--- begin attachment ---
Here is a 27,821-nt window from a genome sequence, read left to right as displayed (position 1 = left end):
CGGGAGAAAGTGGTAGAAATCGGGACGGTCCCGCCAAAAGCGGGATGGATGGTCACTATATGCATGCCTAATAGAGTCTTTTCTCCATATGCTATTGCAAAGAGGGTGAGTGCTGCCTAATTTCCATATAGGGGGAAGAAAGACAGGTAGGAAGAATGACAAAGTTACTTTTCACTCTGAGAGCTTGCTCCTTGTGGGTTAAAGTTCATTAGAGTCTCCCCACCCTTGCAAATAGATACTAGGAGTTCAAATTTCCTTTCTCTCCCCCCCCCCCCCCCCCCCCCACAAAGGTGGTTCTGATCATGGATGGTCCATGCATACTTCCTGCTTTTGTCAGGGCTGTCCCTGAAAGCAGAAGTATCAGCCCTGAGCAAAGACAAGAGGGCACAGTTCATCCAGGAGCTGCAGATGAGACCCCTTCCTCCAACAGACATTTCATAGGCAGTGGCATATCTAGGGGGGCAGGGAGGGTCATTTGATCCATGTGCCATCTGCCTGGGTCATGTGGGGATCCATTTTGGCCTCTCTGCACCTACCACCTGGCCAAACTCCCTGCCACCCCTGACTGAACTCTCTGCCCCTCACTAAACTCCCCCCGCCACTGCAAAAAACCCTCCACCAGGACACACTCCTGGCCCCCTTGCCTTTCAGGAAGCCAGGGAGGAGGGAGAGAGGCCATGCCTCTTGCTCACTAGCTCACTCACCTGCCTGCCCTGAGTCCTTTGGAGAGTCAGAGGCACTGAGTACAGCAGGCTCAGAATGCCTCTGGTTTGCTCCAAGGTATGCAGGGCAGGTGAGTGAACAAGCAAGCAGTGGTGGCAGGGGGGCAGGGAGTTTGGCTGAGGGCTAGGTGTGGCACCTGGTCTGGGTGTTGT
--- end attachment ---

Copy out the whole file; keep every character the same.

Here is a 27,821-nt window from a genome sequence, read left to right as displayed (position 1 = left end):
CGGGAGAAAGTGGTAGAAATCGGGACGGTCCCGCCAAAAGCGGGATGGATGGTCACTATATGCATGCCTAATAGAGTCTTTTCTCCATATGCTATTGCAAAGAGGGTGAGTGCTGCCTAATTTCCATATAGGGGGAAGAAAGACAGGTAGGAAGAATGACAAAGTTACTTTTCACTCTGAGAGCTTGCTCCTTGTGGGTTAAAGTTCATTAGAGTCTCCCCACCCTTGCAAATAGATACTAGGAGTTCAAATTTCCTTTCTCTCCCCCCCCCCCCCCCCCCCCCACAAAGGTGGTTCTGATCATGGATGGTCCATGCATACTTCCTGCTTTTGTCAGGGCTGTCCCTGAAAGCAGAAGTATCAGCCCTGAGCAAAGACAAGAGGGCACAGTTCATCCAGGAGCTGCAGATGAGACCCCTTCCTCCAACAGACATTTCATAGGCAGTGGCATATCTAGGGGGGCAGGGAGGGTCATTTGATCCATGTGCCATCTGCCTGGGTCATGTGGGGATCCATTTTGGCCTCTCTGCACCTACCACCTGGCCAAACTCCCTGCCACCCCTGACTGAACTCTCTGCCCCTCACTAAACTCCCCCCGCCACTGCAAAAAACCCTCCACCAGGACACACTCCTGGCCCCCTTGCCTTTCAGGAAGCCAGGGAGGAGGGAGAGAGGCCATGCCTCTTGCTCACTAGCTCACTCACCTGCCTGCCCTGAGTCCTTTGGAGAGTCAGAGGCACTGAGTACAGCAGGCTCAGAATGCCTCTGGTTTGCTCCAAGGTATGCAGGGCAGGTGAGTGAACAAGCAAGCAGTGGTGGCAGGGGGGCAGGGAGTTTGGCTGAGGGCTAGGTGTGGCACCTGGTCTGGGTGTTGT